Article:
Politics & Policy

A Star Rises in Bethlehem

This time, Hamas's.

This past Thursday, Orthodox Christians in the Holy Land, following the Julian calendar, celebrated the feast of the Epiphany, which commemorates the manifestation of Jesus to the nations and brings Bethlehem’s month-long Christmas festivities to an end. The pious are inspired by the second chapter of the Gospel of Matthew, which recounts how wise men came from the East following a star that rose over Bethlehem. Two thousand years later, in Beit Lechem, the City of David, a different star is rising–one that portends Rachel’s “lamentation, weeping, and great mourning” rather than the Magi’s “exceeding great joy.”

Christmas scenes from Bethlehem notwithstanding–30,000 pilgrims from all over the world; the president of the Palestinian Authority (PA), Mahmoud Abbas (or Abu Mazen), at midnight Mass in the Church of the Nativity; processions of hundreds of Christian clergy–Bethlehem is no longer a Christian city. Muslims now vastly outnumber the departing Christians, and minarets outnumber church spires. At the present rate, in 15 years the only Christians in Bethlehem will be the holiday tourists. And just last year, the terrorist group Hamas won elections in the city.

On Wednesday, there will be elections in the area controlled by the PA, including in eastern Jerusalem. Earlier this month, State Department spokesman Sean McCormack was emphatic that the U.S. sees “no reason why those elections should not proceed…in an atmosphere that is free from violence or coercion or intimidation.” This declaration came in response to a threat by Abu Mazen to cancel the poll if Israel prevented Arabs in eastern Jerusalem from voting. McCormack failed to explain how U.S. officials envision an atmosphere “free from violence or coercion or intimidation” with Hamas participating. So last week the Israeli cabinet, acting in the wake of U.S. pressure, voted to allow the poll to proceed, so long as armed groups–presumably including Hamas–were not on the ballot. A Hamas-ruled eastern Jerusalem would simply be unacceptable to Israel.

Indeed, if one wants to know what the situation would be like if Hamas took power, one need look no further than storied Bethlehem.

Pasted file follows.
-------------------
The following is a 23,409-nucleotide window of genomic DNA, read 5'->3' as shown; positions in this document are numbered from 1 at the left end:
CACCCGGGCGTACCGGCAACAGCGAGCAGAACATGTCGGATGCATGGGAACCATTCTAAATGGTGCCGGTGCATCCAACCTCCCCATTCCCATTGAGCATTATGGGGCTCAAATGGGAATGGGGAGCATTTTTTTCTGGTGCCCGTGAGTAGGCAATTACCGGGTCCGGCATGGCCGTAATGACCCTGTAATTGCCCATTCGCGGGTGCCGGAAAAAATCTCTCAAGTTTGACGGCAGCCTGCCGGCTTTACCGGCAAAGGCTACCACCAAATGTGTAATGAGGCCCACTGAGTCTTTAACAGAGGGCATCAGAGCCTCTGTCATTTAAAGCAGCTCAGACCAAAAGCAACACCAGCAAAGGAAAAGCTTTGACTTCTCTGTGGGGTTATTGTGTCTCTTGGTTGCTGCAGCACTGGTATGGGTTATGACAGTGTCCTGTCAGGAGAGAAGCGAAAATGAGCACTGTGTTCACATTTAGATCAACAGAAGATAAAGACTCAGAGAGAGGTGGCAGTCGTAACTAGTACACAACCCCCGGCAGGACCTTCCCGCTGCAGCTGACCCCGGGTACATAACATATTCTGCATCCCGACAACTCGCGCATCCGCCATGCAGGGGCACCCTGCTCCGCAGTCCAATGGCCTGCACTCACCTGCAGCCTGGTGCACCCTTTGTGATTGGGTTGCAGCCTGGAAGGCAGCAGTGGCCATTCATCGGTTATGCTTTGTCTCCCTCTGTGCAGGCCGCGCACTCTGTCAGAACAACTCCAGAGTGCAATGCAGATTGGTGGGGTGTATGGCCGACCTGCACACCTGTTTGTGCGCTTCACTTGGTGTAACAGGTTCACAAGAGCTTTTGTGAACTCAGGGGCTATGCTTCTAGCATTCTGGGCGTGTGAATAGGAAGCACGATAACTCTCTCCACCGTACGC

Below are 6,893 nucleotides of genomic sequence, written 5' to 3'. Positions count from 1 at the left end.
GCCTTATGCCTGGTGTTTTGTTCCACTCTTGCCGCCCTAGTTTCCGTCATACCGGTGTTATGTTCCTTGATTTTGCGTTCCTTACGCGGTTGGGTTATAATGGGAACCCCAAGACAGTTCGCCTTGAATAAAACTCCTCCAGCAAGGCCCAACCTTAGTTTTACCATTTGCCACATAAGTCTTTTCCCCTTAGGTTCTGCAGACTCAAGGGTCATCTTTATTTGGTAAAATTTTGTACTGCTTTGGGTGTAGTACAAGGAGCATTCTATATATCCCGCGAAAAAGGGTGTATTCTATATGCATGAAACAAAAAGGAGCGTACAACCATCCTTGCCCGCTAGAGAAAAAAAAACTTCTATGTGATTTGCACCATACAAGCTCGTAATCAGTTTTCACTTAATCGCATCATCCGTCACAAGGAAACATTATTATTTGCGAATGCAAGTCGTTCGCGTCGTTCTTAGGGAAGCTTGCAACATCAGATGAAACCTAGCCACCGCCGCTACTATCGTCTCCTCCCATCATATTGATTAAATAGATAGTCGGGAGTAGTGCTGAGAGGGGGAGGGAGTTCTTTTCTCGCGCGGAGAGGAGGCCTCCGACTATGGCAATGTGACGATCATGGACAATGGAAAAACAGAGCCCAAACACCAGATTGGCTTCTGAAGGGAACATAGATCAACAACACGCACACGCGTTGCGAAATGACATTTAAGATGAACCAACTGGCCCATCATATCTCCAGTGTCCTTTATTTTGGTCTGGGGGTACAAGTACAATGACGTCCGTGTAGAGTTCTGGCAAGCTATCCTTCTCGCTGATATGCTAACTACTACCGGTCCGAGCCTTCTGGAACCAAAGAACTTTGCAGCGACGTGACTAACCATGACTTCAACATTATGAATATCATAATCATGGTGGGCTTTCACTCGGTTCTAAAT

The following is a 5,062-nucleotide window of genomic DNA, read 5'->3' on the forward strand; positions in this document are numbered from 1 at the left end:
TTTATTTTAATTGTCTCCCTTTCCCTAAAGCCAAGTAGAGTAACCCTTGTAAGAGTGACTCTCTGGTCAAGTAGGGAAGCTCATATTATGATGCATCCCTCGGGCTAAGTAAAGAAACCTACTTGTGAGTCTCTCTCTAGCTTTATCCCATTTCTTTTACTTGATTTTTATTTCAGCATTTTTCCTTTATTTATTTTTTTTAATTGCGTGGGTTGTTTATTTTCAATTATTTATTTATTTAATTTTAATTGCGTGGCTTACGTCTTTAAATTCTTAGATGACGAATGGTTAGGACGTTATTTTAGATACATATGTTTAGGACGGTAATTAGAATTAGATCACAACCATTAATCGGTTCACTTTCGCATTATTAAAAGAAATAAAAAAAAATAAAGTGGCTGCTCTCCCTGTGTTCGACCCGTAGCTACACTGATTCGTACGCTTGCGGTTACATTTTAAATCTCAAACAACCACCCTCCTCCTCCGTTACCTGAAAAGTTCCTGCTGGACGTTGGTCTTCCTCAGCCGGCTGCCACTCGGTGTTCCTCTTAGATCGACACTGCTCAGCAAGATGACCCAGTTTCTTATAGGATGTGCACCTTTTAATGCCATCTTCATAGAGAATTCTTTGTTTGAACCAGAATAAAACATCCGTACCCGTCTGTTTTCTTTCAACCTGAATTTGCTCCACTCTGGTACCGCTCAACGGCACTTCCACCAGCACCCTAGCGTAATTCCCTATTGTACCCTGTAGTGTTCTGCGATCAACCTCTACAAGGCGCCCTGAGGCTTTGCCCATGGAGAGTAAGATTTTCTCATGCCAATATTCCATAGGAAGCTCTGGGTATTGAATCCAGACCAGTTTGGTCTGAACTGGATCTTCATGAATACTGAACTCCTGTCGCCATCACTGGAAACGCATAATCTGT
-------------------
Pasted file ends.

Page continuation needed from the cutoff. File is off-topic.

While the Palestinian political class has been careful to keep a Christian mayor in office, Victor Batarseh holds his job at the pleasure of the Hamas-dominated town council. Batarseh is hardly a moderate–he rose through the ranks of fellow-Christian George Habash’s Popular Front for the Liberation of Palestine (PFLP), one of the “secular” terrorist groups in the PLO menagerie. When municipal elections were held in Bethlehem last May, the 71-year-old Batarseh, a physician like Habash, allied himself with Hamas against Abu Mazen’s Fatah faction. Capitalizing on general dissatisfaction with the rampant corruption of the geriatric Fatah, as well as thepopularity of its own dynamic social programs (which it uses to recruit participants in its deadlier activities), Hamas swept not only Bethlehem, but other cities in the West Bank, including Nablus and Jenin.

Might the exercise of political power have a moderating influence on Hamas extremists, as the starry-eyed hope? In an interview published in the Wall Street Journal just before Christmas, Bethlehem city councilor and local Hamas leader Hassan El-Masalmeh advocated a special tax on non-Muslim residents of the future Palestinian state. The tax, known as al-jeziya, is required by the Koran for dhimmis, second-class Jews and Christians. “We in Hamas intend to implement this tax someday,” he told an interviewer, “We say it openly–we welcome everyone to Palestine but only if they agree to live under our rules.”

If Hamas’s star continues to rise, paying a discriminatory tax may be the least of one’s problems. Provisions of Hamas’s “Covenant,” which the terrorist group has never repudiated, include these highlights:

‐The Islamic Resistance Movement believes that the land of Palestine is an Islamic Waqf consecrated for future Moslem generations until Judgment Day. It, or any part of it, should not be squandered: it, or any part of it, should not be given up. (Article 11)

‐There is no solution to the Palestinian problem except by jihad. The initiatives, proposals, and international conferences are but a waste of time. (Article 13)

‐The Zionist invasion is a vicious invasion. Israel, Judaism and Jews challenge Islam and the Moslem people. “May the cowards never sleep.” (Article 28)

‐After Palestine, the Zionists aspire to expand from the Nile to the Euphrates. When they will have digested the region they overtook, they will aspire to further expansion, and so on. Their plan is embodied in The Protocols of the Elders of Zion, and their present conduct is the best proof of what we are saying. (Article 32)

Abu Mazen is surely free to stake his own political fortunes on the “maturing” of Hamas. But as we fight a war against terrorism, we ought to be more publicly understanding of Israel’s reluctance to sit down with such ill-starred company.

Michael I. Krauss, who just returned from Israel, is professor of law at George Mason University School of Law. J. Peter Pham is director of the Nelson Institute for International and Public Affairs at James Madison University. Both are academic fellows of the Foundation for the Defense of Democracies, and visited Israel for the FDD earlier last year.

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